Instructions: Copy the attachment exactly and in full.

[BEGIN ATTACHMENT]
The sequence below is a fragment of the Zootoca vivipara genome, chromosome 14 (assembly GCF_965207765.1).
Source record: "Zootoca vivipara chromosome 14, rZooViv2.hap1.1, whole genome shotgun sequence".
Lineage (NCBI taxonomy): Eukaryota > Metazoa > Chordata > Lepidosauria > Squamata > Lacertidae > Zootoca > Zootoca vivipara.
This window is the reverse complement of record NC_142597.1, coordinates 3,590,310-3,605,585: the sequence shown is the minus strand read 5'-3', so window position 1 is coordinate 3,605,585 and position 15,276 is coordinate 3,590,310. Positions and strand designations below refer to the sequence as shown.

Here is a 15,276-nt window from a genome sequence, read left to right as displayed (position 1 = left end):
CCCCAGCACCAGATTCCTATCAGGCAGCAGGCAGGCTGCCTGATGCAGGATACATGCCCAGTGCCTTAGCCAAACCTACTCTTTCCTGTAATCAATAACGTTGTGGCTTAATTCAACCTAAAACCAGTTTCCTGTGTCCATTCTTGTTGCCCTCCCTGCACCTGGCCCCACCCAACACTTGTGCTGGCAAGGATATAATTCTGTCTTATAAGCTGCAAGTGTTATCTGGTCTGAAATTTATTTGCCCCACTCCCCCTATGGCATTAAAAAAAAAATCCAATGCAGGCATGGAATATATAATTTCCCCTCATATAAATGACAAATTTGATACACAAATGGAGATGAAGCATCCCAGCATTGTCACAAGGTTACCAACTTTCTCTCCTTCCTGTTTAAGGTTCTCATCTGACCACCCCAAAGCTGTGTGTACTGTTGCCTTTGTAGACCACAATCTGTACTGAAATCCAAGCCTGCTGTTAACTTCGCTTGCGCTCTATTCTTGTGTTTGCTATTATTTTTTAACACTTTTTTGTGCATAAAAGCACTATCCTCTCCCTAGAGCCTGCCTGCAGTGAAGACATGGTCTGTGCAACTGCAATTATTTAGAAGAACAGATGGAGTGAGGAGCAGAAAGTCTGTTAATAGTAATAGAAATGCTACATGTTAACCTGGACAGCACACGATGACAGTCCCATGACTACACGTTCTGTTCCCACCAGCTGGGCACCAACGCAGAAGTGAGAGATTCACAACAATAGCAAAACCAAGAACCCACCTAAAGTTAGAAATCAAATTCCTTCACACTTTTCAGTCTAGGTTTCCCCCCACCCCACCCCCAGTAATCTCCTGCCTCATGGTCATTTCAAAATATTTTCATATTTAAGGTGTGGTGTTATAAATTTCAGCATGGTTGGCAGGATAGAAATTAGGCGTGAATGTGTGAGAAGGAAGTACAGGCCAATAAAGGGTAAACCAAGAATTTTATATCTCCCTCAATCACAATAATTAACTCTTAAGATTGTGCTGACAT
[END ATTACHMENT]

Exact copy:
The sequence below is a fragment of the Zootoca vivipara genome, chromosome 14 (assembly GCF_965207765.1).
Source record: "Zootoca vivipara chromosome 14, rZooViv2.hap1.1, whole genome shotgun sequence".
Lineage (NCBI taxonomy): Eukaryota > Metazoa > Chordata > Lepidosauria > Squamata > Lacertidae > Zootoca > Zootoca vivipara.
This window is the reverse complement of record NC_142597.1, coordinates 3,590,310-3,605,585: the sequence shown is the minus strand read 5'-3', so window position 1 is coordinate 3,605,585 and position 15,276 is coordinate 3,590,310. Positions and strand designations below refer to the sequence as shown.

Here is a 15,276-nt window from a genome sequence, read left to right as displayed (position 1 = left end):
CCCCAGCACCAGATTCCTATCAGGCAGCAGGCAGGCTGCCTGATGCAGGATACATGCCCAGTGCCTTAGCCAAACCTACTCTTTCCTGTAATCAATAACGTTGTGGCTTAATTCAACCTAAAACCAGTTTCCTGTGTCCATTCTTGTTGCCCTCCCTGCACCTGGCCCCACCCAACACTTGTGCTGGCAAGGATATAATTCTGTCTTATAAGCTGCAAGTGTTATCTGGTCTGAAATTTATTTGCCCCACTCCCCCTATGGCATTAAAAAAAAAATCCAATGCAGGCATGGAATATATAATTTCCCCTCATATAAATGACAAATTTGATACACAAATGGAGATGAAGCATCCCAGCATTGTCACAAGGTTACCAACTTTCTCTCCTTCCTGTTTAAGGTTCTCATCTGACCACCCCAAAGCTGTGTGTACTGTTGCCTTTGTAGACCACAATCTGTACTGAAATCCAAGCCTGCTGTTAACTTCGCTTGCGCTCTATTCTTGTGTTTGCTATTATTTTTTAACACTTTTTTGTGCATAAAAGCACTATCCTCTCCCTAGAGCCTGCCTGCAGTGAAGACATGGTCTGTGCAACTGCAATTATTTAGAAGAACAGATGGAGTGAGGAGCAGAAAGTCTGTTAATAGTAATAGAAATGCTACATGTTAACCTGGACAGCACACGATGACAGTCCCATGACTACACGTTCTGTTCCCACCAGCTGGGCACCAACGCAGAAGTGAGAGATTCACAACAATAGCAAAACCAAGAACCCACCTAAAGTTAGAAATCAAATTCCTTCACACTTTTCAGTCTAGGTTTCCCCCCACCCCACCCCCAGTAATCTCCTGCCTCATGGTCATTTCAAAATATTTTCATATTTAAGGTGTGGTGTTATAAATTTCAGCATGGTTGGCAGGATAGAAATTAGGCGTGAATGTGTGAGAAGGAAGTACAGGCCAATAAAGGGTAAACCAAGAATTTTATATCTCCCTCAATCACAATAATTAACTCTTAAGATTGTGCTGACAT